7. 7. Digital Value Creation Prepared by Growth Solutions Group and Monash University June 2011 7 i Hect, J. ―Ultrafast fibre optics set new speed record,‖ New Scientist, Apr. 29, 2011 (http://www.newscientist.com/article/mg2102809 5.500-ultrafast-fibre-optics-set-new-speed- record.html?DCMP=OTC-rss&nsref=online- news). ii Indo-Asian News Service, ―Unwired world: 5.3 billion mobile phone users by year end,‖ NDTV, Oct. 21, 2010 (http://www.ndtv.com/article/technology/unwired- world-5-3-billion-mobile-phone-users-by-year- end-61295). iii Smith, A. ―Mobile Access 2010,‖ Pew Internet & American Life Project, Jul. 2010 (http://i.zdnet.com/blogs/pew-mobile-study.pdf). iv Indo-Asian News Service, ―Unwired world: 5.3 billion mobile phone users by year end,‖ NDTV, Oct. 21, 2010 (http://www.ndtv.com/article/technology/unwired- world-5-3-billion-mobile-phone-users-by-year- end-61295). v Swartz, J. ―More marketers to sign on to social media,‖ USA Today, Aug. 27, 2009 (http://www.usatoday.com/tech/news/2009-08- 27-social-networks-marketers_N.htm). vi Marshall, J. ―Smartphones are the PCs of developing world,‖ New Scientist, Aug. 4, 2007 (http://www.allbusiness.com/consumer- products/toys-games/15097429-1.html). vii ―WeTap – New Android Smartphone App Maps Water Fountains,‖ The Filter Files, May 9, 2011 (http://www.filtersfast.com/blog/index.php/2011/0 5/wetap-new-android-smartphone-app-maps- water-fountains/). viii Kessler, S. ―Bank Lets Customers Pay Friends By Bumping iPhones,‖ Mashable, Apr. 29, 2011 (http://mashable.com/2011/04/29/ing-direct- customers-bump/). ix Marshall, J. ―Smartphones are the PCs of developing world,‖ New Scientist, Aug. 4, 2007 (http://www.allbusiness.com/consumer- products/toys-games/15097429-1.html). x Welchert, M. ―Mobile and social payments for charity- making a difference in Japan,‖ Catalyst Code, Mar. 17, 2011 (http://www.thecatalystcode.com/theconversatio n/blog/2011/03/17/mobile-and-social-payments- for-charity-making-a-difference-in-japan/). xi ―Google Chromebook,‖ Google (http://www.google.com/chromebook/#). xii Slutsky, I. ―Facebook Test Mines Real-Time Conversations for Ad Targeting,‖ AdAge, Mar. 23, 2011 (http://adage.com/article/digital/facebook- test-mines-real-time-conversations-ad- targeting/149531/). xiii Maisto, M. ―IT Management: 10 Mobile Tech Trends to Watch into 2011,‖ Gartner, Mar. 29, 2010 (http://www.eweek.com/c/a/IT- Management/10-Mobile-Tech-Trends-to-Watch- Into-2011-Gartner-493266/). xiv Perez, S. ―Nokia's New "Situations" App Makes Phones Self-Aware‖, ReadWriteWeb, Nov. 26, 2010 (http://www.readwriteweb.com/archives/nokias_n ew_situations_app_makes_phones_self- aware.php). xv Layar B.V. ―Layar Reality Browser - Augmented Reality software,‖ Apple iTunes, May 16, 2011 (http://itunes.apple.com/au/app/layar- reality-browser-augmented/id334404207?mt=8). xvi DisplaySearch, ―Connected TVs Forecast to Exceed 123M Units in 2014,‖ NPD Group, Apr. 25, 2011 (http://www.displaysearch.com/pdf/110425_conn ected_tvs_forecast_to_exceed_123m_units_in_ 2014.pdf). xvii Scott, J. ―YouTube Unveils New Interface for Google TV: YouTube Lean Back,‖ ReelSEO Video Marketing, 2011 (http://www.reelseo.com/youtube-unveils- interface-google-tv-youtube-lean/). xviii Verna, P. ―Social Gaming:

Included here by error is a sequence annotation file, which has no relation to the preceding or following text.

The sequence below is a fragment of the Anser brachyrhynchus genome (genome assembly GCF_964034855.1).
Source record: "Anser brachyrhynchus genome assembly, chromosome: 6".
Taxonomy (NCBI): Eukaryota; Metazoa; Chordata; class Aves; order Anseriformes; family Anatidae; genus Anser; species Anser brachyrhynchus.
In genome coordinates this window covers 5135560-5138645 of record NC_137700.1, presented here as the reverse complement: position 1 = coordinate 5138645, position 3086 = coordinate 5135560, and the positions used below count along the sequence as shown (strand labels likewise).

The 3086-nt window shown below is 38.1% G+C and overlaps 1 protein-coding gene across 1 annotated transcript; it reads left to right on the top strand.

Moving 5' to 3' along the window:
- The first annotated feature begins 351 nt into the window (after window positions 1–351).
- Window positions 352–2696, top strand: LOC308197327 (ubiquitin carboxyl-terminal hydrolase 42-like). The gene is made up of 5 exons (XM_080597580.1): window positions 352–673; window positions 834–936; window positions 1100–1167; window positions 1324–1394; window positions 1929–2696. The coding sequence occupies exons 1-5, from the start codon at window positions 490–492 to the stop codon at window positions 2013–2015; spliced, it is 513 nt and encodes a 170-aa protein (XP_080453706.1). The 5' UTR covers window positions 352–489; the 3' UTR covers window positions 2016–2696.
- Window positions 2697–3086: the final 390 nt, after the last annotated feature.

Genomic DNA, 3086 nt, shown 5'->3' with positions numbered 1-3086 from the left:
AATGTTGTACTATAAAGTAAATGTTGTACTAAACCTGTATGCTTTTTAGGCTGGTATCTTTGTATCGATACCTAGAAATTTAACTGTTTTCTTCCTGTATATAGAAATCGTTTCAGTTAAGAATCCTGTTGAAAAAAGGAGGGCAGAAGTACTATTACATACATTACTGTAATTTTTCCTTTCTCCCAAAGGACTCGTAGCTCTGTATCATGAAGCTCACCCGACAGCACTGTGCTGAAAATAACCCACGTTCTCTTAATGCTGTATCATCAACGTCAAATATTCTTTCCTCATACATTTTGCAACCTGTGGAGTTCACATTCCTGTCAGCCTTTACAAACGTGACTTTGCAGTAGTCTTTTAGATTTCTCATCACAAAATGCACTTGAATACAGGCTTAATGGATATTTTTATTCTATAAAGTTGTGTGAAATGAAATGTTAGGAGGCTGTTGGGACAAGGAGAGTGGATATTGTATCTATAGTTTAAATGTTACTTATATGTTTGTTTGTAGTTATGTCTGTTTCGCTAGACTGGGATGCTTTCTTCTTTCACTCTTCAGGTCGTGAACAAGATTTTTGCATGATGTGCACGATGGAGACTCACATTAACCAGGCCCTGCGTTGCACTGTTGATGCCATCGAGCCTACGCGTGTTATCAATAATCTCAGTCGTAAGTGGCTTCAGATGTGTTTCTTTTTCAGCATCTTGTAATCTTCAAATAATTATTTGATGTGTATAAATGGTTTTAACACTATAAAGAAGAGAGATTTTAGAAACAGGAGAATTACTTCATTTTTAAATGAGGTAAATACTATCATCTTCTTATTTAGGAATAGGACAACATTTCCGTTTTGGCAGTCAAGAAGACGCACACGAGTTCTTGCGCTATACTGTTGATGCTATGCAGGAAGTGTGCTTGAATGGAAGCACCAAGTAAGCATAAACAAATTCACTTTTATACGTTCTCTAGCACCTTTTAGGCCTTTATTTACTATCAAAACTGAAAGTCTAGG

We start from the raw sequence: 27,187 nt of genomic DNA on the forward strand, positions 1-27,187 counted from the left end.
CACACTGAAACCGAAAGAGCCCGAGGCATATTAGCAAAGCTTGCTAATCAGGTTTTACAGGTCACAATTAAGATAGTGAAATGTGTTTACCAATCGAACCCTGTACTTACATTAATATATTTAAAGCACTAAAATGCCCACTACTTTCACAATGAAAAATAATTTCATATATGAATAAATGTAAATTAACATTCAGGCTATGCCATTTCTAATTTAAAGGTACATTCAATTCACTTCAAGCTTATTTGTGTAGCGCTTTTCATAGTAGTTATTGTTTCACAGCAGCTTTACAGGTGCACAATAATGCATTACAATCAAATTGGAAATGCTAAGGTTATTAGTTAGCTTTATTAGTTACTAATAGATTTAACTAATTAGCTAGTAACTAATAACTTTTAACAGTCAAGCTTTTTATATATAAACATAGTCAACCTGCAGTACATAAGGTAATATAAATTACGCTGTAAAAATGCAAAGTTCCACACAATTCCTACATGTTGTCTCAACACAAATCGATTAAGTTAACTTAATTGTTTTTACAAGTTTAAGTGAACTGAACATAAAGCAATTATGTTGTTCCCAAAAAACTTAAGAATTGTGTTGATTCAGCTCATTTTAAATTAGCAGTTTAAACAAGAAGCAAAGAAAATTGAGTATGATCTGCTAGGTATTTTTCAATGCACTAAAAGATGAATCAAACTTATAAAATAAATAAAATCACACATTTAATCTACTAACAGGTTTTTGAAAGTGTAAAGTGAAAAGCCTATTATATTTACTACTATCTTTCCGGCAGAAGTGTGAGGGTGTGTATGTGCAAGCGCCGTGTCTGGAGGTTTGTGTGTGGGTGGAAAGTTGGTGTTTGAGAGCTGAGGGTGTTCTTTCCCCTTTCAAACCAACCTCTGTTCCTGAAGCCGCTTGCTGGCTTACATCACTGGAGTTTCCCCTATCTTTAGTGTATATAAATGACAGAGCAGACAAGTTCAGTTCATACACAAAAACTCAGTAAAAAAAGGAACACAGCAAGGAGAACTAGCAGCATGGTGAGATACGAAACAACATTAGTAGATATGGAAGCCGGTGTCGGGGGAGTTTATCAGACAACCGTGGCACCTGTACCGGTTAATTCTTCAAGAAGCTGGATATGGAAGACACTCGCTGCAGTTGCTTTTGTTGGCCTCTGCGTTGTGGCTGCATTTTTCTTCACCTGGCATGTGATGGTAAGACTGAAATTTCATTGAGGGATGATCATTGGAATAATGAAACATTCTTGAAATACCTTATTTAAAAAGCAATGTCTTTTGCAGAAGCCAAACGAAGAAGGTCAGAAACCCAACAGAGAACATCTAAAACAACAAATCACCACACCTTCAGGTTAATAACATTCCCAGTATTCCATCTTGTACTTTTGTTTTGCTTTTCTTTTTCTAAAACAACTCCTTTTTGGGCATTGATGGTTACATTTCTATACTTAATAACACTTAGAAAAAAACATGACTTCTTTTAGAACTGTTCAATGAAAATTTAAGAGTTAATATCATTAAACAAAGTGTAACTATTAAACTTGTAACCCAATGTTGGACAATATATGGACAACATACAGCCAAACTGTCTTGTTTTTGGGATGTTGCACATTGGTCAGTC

Marketers Make Their Move,‖ eMarketer, Jan. 2011, (http://www.emarketer.com/Report.aspx?code=e marketer_2000759). xix Takahashi, D. ―Zynga links FarmVille and other games with American Express rewards,‖ Venture Beat, Nov. 30, 2010 (http://venturebeat.com/2010/11/30/zynga- american-express/). xx Hernandez, B. A. ―Why 5 Big Brand Marketing Campaigns Are Betting Big on Social Gaming,‖ Mashable, Jun 2. 2011 (http://mashable.com/2011/05/03/social-gaming- marketing/). xxi Vamien, ―Noki‘a Point & Find is Coming,‖ MobileTopSoft, Nov. 21, 2008 (http://www.mobiletopsoft.com/board/3770/video -nokias-point-find-is-coming.html). xxii ―Zappos Customer Service Strategy,‖ MarketingDeviant, Jun 30, 2009
  8. 8. Digital Value Creation Prepared by Growth Solutions Group and Monash University June 2011 8 (http://marketingdeviant.com/zappos-customer- service-strategy/). xxiii Nielson, ―Breaking News: Through the Grapevine,‖ Sept. 2011 (http://no.nielsen.com/news/documents/TrustAdv ertising_BreakingNews2609b.pdf). xxiv Innovation in Charitable Giving: Democratization of Philanthropy By: Margaret Weichert on March 2nd, 2010 xxv Gayner, H. ―Crowdsourcing,‖ Contagious Magazine, 2009 (http://www.slideshare.net/paulsmarsden/crowds ourcing-2020294). xxvi Dawson, R. ―Location-based dating is FINALLY hot, Hot, HOT!‖ Trends in the living networks, Apr. 13, 2010 (http://rossdawsonblog.com/weblog/archives/201 0/04/locationbased_d.html). xxvii Duryee, T. ―CBS Launches Citizen Journalism Site For Mobile,‖ mocoNews.net, Apr. 14, 2008 (http://moconews.net/article/419-cbs- launches-citizen-journalism-site-for-mobile/).